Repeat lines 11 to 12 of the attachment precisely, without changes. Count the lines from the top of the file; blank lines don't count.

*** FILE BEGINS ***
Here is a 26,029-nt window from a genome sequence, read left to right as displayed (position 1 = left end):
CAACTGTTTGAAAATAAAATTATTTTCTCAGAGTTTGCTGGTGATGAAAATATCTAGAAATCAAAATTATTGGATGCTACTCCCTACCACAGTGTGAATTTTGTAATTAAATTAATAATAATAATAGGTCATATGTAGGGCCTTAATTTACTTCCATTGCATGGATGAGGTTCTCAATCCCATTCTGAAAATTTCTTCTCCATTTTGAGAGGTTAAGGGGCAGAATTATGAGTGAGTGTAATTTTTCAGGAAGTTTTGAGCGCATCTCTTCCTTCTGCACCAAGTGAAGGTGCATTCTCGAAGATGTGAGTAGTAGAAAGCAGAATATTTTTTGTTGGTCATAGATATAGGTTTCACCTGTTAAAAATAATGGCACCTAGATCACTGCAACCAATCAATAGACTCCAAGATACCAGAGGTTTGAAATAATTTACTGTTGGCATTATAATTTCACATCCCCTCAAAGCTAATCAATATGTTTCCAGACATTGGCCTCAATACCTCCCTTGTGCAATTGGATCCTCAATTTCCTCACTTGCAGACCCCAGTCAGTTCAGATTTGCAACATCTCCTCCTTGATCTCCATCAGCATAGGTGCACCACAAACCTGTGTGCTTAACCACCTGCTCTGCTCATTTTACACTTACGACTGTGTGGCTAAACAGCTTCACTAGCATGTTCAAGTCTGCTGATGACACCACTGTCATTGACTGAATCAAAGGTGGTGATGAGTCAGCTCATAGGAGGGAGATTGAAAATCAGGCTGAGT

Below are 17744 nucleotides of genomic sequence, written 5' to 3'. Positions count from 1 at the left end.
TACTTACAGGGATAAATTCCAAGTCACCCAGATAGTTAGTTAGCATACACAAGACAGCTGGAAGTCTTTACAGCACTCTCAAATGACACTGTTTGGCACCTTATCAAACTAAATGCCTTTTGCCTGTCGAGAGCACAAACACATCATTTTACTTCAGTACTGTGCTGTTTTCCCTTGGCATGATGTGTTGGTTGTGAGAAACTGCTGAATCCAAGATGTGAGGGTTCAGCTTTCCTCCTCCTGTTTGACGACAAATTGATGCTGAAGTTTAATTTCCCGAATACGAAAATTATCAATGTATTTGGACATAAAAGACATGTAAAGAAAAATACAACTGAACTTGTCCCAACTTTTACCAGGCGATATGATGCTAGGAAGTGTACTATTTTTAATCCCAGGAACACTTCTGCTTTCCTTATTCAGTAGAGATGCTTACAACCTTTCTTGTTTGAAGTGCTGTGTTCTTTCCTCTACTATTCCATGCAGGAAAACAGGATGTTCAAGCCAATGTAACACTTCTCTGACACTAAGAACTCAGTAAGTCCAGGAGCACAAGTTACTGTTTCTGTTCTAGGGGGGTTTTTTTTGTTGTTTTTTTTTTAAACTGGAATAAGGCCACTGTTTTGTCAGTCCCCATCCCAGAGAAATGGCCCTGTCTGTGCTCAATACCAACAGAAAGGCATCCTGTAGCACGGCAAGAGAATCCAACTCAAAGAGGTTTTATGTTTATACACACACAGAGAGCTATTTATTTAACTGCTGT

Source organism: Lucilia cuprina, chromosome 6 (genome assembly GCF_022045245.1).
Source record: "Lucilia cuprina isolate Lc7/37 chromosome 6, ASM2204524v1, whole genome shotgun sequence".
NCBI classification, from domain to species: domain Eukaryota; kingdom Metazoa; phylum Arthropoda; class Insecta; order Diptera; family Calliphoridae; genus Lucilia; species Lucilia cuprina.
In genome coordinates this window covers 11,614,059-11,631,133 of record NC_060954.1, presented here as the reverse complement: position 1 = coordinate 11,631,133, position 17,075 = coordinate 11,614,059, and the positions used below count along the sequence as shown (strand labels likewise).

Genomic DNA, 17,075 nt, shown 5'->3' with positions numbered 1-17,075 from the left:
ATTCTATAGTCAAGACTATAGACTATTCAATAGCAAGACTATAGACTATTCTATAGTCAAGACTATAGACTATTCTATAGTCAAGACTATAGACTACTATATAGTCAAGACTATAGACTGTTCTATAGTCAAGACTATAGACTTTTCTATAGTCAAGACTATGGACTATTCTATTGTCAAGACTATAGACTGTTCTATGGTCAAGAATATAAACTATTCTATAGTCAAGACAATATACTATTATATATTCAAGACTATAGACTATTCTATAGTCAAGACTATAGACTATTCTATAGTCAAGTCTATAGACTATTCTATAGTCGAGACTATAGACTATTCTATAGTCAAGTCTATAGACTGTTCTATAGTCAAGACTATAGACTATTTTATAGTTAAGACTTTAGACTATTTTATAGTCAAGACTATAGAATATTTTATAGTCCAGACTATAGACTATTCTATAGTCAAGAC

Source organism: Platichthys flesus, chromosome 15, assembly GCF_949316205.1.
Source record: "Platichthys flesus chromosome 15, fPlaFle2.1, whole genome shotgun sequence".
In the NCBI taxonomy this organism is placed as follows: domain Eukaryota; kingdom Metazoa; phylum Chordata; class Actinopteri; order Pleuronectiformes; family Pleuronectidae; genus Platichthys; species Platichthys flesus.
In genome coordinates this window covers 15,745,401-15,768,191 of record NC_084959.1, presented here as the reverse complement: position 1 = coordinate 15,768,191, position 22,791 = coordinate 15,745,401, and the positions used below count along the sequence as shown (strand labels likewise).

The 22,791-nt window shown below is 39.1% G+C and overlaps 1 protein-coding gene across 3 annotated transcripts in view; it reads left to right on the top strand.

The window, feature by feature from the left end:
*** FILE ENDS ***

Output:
Source organism: Platichthys flesus, chromosome 15, assembly GCF_949316205.1.
Source record: "Platichthys flesus chromosome 15, fPlaFle2.1, whole genome shotgun sequence".